Church is platform where the follower can develop and enhance himself spiritually. It is important to understand that Church is place where the spiritual and moral grievances of the follower can be handled; the purpose of the Church is to reflect love and support for the mankind, this is based on the principles of Jesus Christ. Beside, Church has supported and tried to attract the attention of the follower towards religious matters through his different sessions and prayers. Church is aware of the fact that, it is responsibility of the Church authority to support the spiritual growth of the followers, and furthermore, it is responsible for teaching and practicing different moral values based on love and peace. Church has also involved itself in certain political and social aspects with reference to society, and has therefore has distracted from its main objective of spiritualism and peace.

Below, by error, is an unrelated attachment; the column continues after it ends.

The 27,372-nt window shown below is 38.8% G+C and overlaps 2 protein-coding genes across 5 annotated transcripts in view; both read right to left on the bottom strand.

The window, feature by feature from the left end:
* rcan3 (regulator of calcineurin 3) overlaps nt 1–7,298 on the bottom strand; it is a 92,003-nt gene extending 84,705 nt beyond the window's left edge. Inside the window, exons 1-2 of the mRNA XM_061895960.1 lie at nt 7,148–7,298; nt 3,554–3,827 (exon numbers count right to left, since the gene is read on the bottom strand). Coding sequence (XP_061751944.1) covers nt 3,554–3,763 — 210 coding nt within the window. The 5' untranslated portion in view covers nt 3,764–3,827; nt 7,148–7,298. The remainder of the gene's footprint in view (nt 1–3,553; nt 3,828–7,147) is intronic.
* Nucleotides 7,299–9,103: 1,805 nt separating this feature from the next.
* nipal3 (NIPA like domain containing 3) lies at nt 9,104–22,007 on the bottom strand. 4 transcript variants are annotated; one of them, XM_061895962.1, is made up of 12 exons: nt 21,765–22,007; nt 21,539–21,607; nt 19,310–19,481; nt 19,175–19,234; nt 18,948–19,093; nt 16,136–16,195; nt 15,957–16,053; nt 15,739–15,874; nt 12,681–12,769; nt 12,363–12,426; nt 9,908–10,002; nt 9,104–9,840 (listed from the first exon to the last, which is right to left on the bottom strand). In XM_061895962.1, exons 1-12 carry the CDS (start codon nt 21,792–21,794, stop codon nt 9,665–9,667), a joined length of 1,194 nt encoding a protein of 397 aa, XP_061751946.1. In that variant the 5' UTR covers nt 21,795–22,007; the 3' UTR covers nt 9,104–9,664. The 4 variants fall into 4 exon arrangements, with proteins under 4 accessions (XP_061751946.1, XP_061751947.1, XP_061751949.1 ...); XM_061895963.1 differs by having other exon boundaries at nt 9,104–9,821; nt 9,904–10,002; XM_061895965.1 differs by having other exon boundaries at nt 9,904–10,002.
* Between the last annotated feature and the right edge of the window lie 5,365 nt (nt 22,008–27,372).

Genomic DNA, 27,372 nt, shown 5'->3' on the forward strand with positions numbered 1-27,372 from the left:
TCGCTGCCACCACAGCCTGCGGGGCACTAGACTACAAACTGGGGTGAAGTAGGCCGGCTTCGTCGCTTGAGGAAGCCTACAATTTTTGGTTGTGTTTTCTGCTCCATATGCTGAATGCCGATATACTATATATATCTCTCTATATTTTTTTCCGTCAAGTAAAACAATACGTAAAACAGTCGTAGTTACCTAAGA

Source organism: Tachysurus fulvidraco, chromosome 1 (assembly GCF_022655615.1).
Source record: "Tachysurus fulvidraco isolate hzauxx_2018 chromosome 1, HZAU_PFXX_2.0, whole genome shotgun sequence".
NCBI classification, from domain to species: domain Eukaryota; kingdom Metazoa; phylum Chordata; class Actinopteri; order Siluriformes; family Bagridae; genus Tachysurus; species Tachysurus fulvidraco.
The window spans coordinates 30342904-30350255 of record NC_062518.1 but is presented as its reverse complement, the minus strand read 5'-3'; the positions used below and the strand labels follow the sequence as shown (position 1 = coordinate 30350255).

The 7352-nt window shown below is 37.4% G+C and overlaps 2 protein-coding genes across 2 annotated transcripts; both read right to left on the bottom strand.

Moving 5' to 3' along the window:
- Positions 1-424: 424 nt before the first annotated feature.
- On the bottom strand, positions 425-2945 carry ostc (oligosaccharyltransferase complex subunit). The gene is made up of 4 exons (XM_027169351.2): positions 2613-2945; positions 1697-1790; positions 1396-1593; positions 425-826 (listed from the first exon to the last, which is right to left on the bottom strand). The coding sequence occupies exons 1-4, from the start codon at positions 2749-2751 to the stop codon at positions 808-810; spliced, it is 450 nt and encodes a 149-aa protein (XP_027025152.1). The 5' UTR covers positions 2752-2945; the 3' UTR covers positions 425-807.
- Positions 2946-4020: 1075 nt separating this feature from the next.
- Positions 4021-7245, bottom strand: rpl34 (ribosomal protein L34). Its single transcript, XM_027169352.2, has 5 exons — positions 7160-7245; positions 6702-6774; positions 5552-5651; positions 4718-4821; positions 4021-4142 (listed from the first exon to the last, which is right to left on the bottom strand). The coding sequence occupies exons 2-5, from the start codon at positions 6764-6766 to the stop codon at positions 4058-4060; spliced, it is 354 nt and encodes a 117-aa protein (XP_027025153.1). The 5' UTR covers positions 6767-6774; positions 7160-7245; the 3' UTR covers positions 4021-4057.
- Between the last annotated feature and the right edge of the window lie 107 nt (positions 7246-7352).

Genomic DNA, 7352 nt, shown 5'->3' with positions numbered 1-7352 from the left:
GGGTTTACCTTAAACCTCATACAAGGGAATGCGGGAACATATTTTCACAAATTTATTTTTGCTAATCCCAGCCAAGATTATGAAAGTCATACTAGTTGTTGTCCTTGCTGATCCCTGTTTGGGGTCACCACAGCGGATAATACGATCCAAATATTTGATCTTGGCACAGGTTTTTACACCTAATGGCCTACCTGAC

According to Rahner, belief may be adjusted or even thrown out, without faith necessarily having to suffer, 'Just because some Catholics no longer hold to belief in purgatory doesn't mean that their 'faith' has diminished. Or just because some Christians now address God as Mother (and not only Father), doesn't mean that their faith has been destroyed (indeed, it has probably grown)." Rahner has a liberal opinion on the religion.
According to Rahner, 'If an idol is something that takes the place of God or limits God, wasn't the Catholic church, or any religion for that matter, an idol, when in the past it said that it was the only way to find God and be saved? And what about people who blindly follow religious leaders like the pope, and accept their teachings as the only or unquestionable way of knowing for sure what God wants? Isn't that idolatrous?'